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China’s proposed Asian Infrastructure Investment Bank is causing a stir as the majority of Group of 20 leading economies sign on as founding members, while the U.S. and Japan remain on the sidelines.

This outcome for a Chinese initiative that challenges the U.S.-led global financial framework for development seems to represent a stunning victory for China in its struggle against U.S. dominance.

The Japan Times examines how the situation came about and what it implies.

Why is China proposing the new development bank?

Experts point to frustration the Chinese have felt about the existing international monetary system. This centers on the World Bank and the International Monetary Fund, and, in Asia, the Asian Development Bank, bodies that are dominated by advanced economies and, in China’s eyes, do not properly support the interests of developing countries.

Governance reforms at the IMF have been up in the air for over two years because of opposition from the U.S. Congress. If the reforms take effect, China’s stake in the institution would rise from sixth place to third, after the U.S. and Japan.

China’s voting power in the ADB is 5.47 percent, compared with 12.75 percent and 12.83 percent for the U.S. and Japan, its biggest shareholders.

Jin Liqun, would-be AIIB chief, said the entity complements the World Bank and ADB and does not aim to replace them. But experts believe China wants to create a new framework in which it plays a central role in the global monetary system, and this initiative is one way it can achieve that.

For example, responding to a criticism that the AIIB may lack transparency in its governance, Chinese Finance Minister Lou Jiwei said Western rules are “not necessarily the best,” a comment Japan Economic Research Center adviser Junichi Arai sees as criticism of the existing institutions controlled by advanced economies.

In his newsletter dated March 27, Tatsuhiko Yoshizaki pointed out that the AIIB is also a means by which China seeks a productive investment for its foreign reserves of almost $4 trillion, roughly the equivalent of Japan’s gross domestic product.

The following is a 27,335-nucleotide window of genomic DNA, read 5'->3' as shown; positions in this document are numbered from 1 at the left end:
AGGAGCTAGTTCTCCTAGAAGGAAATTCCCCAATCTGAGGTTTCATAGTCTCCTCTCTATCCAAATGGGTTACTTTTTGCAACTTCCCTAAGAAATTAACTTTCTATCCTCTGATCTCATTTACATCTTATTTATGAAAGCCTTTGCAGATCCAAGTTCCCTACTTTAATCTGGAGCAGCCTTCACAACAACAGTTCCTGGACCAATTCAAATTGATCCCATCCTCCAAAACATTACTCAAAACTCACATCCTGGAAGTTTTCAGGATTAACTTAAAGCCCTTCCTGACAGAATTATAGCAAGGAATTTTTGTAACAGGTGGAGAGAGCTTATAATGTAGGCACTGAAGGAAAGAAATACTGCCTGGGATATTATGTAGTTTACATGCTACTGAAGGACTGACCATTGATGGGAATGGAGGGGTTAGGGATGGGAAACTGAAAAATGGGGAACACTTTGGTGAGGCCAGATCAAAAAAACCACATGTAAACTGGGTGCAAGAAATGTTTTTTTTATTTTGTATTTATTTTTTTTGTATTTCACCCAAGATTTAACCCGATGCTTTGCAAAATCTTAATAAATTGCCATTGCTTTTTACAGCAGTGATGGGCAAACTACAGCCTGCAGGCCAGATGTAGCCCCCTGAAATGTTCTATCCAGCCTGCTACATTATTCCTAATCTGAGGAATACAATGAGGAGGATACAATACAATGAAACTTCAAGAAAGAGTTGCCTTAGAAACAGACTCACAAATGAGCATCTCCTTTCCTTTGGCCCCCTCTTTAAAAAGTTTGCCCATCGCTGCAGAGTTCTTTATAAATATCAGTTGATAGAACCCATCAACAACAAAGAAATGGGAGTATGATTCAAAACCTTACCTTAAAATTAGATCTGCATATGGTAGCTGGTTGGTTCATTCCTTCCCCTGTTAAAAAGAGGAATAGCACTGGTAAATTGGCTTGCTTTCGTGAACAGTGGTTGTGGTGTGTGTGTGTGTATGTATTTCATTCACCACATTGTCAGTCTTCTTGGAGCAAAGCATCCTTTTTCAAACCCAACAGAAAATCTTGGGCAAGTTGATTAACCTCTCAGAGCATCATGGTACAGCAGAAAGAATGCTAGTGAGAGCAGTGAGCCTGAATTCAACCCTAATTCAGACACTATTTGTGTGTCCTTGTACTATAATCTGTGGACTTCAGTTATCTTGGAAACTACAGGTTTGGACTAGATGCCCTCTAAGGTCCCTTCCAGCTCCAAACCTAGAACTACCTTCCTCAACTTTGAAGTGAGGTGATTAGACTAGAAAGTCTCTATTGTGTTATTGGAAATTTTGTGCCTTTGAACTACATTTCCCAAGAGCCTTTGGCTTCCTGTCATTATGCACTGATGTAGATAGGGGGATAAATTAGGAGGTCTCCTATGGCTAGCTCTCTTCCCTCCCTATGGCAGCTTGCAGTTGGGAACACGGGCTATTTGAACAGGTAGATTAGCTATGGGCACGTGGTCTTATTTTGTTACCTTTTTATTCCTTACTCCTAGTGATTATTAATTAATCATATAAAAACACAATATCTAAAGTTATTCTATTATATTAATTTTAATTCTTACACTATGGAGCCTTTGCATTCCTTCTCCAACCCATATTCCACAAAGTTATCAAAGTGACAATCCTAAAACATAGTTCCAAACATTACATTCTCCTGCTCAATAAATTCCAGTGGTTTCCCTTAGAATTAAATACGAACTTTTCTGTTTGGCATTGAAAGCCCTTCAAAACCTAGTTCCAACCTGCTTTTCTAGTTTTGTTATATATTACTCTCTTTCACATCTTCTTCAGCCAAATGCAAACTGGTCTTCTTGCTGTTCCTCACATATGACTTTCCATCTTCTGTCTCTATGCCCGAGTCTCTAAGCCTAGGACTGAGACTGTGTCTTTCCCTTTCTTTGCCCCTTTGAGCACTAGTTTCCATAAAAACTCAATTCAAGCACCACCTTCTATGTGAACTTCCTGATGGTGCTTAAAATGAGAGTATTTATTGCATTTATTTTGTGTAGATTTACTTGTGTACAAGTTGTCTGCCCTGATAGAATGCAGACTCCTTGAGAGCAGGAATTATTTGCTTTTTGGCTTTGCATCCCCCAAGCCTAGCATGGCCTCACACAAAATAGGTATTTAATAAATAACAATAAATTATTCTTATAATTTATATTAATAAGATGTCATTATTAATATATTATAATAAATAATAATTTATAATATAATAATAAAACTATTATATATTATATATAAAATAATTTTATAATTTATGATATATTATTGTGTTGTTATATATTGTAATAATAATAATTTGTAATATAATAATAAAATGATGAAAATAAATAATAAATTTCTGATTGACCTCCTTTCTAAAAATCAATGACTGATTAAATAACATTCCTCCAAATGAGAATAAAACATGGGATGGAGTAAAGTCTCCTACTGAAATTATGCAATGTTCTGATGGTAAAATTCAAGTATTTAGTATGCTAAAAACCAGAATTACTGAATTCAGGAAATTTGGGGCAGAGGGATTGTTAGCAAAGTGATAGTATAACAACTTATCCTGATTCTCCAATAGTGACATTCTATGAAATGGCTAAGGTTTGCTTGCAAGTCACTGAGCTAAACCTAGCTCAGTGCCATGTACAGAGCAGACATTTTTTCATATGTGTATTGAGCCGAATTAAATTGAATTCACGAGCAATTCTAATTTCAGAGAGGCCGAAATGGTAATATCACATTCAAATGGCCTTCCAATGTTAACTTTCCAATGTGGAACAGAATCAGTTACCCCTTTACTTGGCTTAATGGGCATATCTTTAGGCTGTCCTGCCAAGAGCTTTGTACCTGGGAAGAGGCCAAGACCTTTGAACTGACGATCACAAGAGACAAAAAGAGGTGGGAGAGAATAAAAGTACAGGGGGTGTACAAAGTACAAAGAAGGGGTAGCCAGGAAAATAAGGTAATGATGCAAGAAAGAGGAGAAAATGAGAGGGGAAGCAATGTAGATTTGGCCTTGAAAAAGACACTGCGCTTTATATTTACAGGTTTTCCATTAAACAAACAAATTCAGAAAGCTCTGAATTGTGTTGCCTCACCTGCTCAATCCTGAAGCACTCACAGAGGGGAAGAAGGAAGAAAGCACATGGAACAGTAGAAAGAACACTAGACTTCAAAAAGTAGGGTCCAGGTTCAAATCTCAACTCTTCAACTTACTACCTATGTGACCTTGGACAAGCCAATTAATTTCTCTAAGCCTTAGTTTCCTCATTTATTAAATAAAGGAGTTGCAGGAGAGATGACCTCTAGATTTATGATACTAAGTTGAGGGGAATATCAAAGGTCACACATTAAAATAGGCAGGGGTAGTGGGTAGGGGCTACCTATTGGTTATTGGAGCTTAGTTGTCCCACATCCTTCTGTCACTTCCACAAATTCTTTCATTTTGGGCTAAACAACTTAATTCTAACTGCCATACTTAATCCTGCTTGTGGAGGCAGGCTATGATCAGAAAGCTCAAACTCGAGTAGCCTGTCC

Investing this fund in infrastructure needs in Asia — the ADB estimates such needs total $8 trillion from 2010 to 2020 — could bring China a better yield than just letting it sit in the dollar with record-low interest rates, while handing business to domestic companies, Yoshizaki, chief economist of Sojitz Research Institute, wrote.

Where does the bank’s creation stand right now?

Chinese President Xi Jinping first proposed an “Asian infrastructure bank” in his address to the Indonesian parliament in October 2013, positioning it as an institution to finance infrastructure and to promote regional connectivity and economic integration, according to China’s official Xinhua News Agency.

In October 2014, a total of 21 countries expressed an intention of joining as founding members, signing a memorandum for the establishment of the AIIB. The formal launch was eyed by the end of 2015, with Beijing planned as the location of its headquarters.

Besides China, these countries included India, Kuwait, Malaysia, Myanmar, Pakistan, the Philippines, Qatar, Singapore, Thailand and Vietnam. By January 2015, the number had risen to 26, with additions including New Zealand and Saudi Arabia.